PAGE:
A case in point. I recently had to return from SEA - DEN a day earlier than I'd originally booked. I called Frontier to reschedule and (not surprisingly) was told that the new ticket was going to be twice what the original round trip cost. OK, fine. I needed to get home for a family emergency, but when I got the airport an hour later, the price had gone up twice again, _and_ I had to shell out another $40 to check my Leatherman, even though the original ticket had included checked baggage.

There should be a certain minimum level of service implicit in a ticket purchase, and if that means they have to raise prices a bit (hell, a lot) to stop stuffing the planes with revenue-negative bargain hunters and then trying to screw the difference out of people who have to travel, so be it.

Posted by: Merl Raisbeck | January 16, 2012 2:23 PM    Report this comment

The fractional company I fly for airlines crews to the aircraft they are assigned to fly. I have said this before that this is the worst part of my job. The company pays for the airline ticket but does not reimburse crewmembers for fees for checked bags, extra legroom seats, etc. This must drive other business travelers and company travel managers nuts also. Until the airlines quit this "commodity" pricing game and actually charge what it costs to operate their aircraft nothing will change. Maybe making changes to the bankuptcy laws would help this issue, but I am not holding my breath on that either. I am not shedding any tears over the new DOT pricing requirements. The airlines brought this on themselves.

Posted by: matthew wagner | January 16, 2012 3:33 PM    Report this comment

"The long-term results are a mixed bag at best."

On what planet are they mixed? As a consumer, even with all the BS fees, I generally pay less on the routes I fly (major, coast-coast and transatlantic) than I did over 20 years ago. I can pay for more legroom and travel in comfort and after adjusting for inflation the fare is a basement bargain compared to what it was then. There are flights available all over the place, on routes that wouldn't even have been approved under regulation.

Yes, it's been tough on the once hyper-profitable airlines, and sometimes airlines fail. That's what competition is supposed to do - deliver most of the benefit to the consumer.

As for the current trend of bait-and-switch, it won't last long: airlines will segment themselves into those who can charge a premium to customers who don't have time for it, and those whose customers will take the time to learn the rules, to get the advertised fares. Some of the problem has to do with the way the travel web sites are set up: they're poor at letting you pre-select "no middle seat," "no seat pitch under x inches," "at least 2 free checked bags" and so on.

Change is confusing for everyone; but bad behavior has no long-term future in the commercial world, whether DoT steps in or not.

Posted by: Thomas Boyle | January 17, 2012 9:08 AM    Report this comment

How about planet Earth?

Deregulation brought lower fares, but also caused the airlines to abandon smaller markets so you couldn't fly to as many places as you could before. Massive over expansion and fuel cost spikes caused the airlines to develop a trend they still follow today: Flying around seats at below cost.

Deregulation also brought the hub-and-spoke system whose block arrivals and departures forced ATC to build out its system for peak volume, thus all the massive runway capacity then (and now) was either overtaxed or underused. Hub-and-spoke wasn't done in favor of the passenger, it was done in favor or airlines trying to make the most bucks. Or to just survive by, as Bob Crandall used to say, being clutched at the throat by the dumbest competitor.

Deregulation brought lower fares and more competitors and you can fly to lots of places, but only those places where the airlines could make money. So we ended up with the Essential Air Service government subsidies. In any case, where you are today is you pay less money for much worse service and you can't fly as many places. Worse service being the seat pitch of a Roman slave ship, among others.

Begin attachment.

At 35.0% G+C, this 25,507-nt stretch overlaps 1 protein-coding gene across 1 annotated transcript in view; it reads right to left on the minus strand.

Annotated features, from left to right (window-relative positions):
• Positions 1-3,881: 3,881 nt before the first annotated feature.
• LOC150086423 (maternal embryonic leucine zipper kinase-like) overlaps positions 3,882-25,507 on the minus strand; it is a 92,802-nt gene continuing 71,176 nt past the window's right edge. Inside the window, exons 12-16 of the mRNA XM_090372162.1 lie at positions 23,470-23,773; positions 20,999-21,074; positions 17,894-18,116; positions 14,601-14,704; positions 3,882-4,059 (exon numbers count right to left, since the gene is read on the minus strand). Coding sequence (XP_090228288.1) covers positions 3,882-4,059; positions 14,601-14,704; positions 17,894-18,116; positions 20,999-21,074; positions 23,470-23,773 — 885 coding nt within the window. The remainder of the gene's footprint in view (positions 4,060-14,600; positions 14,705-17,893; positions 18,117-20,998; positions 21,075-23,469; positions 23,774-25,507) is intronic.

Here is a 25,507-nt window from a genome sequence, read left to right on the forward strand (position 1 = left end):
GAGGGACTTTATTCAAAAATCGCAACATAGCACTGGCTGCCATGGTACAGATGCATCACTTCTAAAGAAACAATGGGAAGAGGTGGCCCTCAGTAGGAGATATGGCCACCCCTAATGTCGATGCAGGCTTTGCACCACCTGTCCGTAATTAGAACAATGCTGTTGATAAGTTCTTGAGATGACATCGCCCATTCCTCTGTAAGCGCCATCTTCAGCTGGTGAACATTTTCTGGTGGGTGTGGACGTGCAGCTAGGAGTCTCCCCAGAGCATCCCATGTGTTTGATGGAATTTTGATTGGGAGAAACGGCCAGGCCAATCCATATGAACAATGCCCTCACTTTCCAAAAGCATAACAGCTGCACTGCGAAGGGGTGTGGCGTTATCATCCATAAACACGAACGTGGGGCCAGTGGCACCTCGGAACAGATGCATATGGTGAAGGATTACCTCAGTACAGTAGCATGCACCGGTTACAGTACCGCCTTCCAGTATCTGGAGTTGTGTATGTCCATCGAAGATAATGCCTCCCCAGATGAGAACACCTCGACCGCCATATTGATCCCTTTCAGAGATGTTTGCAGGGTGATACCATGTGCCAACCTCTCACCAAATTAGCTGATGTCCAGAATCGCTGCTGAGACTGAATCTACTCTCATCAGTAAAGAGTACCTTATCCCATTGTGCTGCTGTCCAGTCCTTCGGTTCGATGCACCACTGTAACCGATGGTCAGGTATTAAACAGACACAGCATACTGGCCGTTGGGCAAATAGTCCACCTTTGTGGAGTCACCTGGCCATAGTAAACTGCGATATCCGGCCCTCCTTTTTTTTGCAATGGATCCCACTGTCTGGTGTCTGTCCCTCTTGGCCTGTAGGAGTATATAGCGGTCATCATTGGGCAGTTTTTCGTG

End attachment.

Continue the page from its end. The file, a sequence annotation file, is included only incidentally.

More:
Bottom line: The results were mixed. Some good, some bad. That's not an argument for re-regulation, but the free market you might imagine always providing better products and services sometimes doesn't.

There are many who believe the air transport system of 1975 was better than that of 2012. I can see the point.

Posted by: Paul Bertorelli | January 17, 2012 11:04 AM    Report this comment

Oh, I almost forgot this one. Before de-regulation, the starting pilots for what then passed as regionals could earn a living wage. They can't now, primarily because the regionals are probably over expanded into what profitable routes exist and they continue to compete by selling seats at or below cost.

Posted by: Paul Bertorelli | January 17, 2012 11:14 AM    Report this comment

Before airlines were deregulated they were a mature industry. With deregulation the industry had to completely reinvent itself, did anyone involved not see the trainwreck coming from that? Huge rigidly structured corporations, masses of employees, generous union contracts, billions of dollars invested and a totally regulated environment suddenly turned to chaos. Sure there was some time to plan, but how could they plan for a completely unfamiliar and unknown new world? What is surprising is how long it is taking to sort out and how poorly the airlines have managed to adapt.

As to the toture by a thousand fees, the airlines have to be purposely trying to enrage and alienate those damned annoying customers.

Posted by: Richard Montague | January 18, 2012 8:44 AM    Report this comment

"What is surprising is how long it is taking to sort out and how poorly the airlines have managed to adapt."

Stated that way, this is surprising. More than 30 years now and if anything, the public perception of airlines seems to decline each year.

What has also changed during the same period is U.S. management style, which is now ruled by short-term, bottom-line MBA thinking. There was less of that during the 1970s.

Someone wrote me an e-mail and said I missed the point entirely. What we're seeing, he said, is the evolution toward an unmanned cockpit and the fully autonomous airliner.

Be a while before I'd be willing to get on one of those.

Posted by: Paul Bertorelli | January 18, 2012 10:24 AM    Report this comment

Wistfully thinking back...Pan Am Flight 1...round the world...New York to New York...747 First Class...first stop LAX........

Posted by: Edd Weninger | January 19, 2012 5:18 PM    Report this comment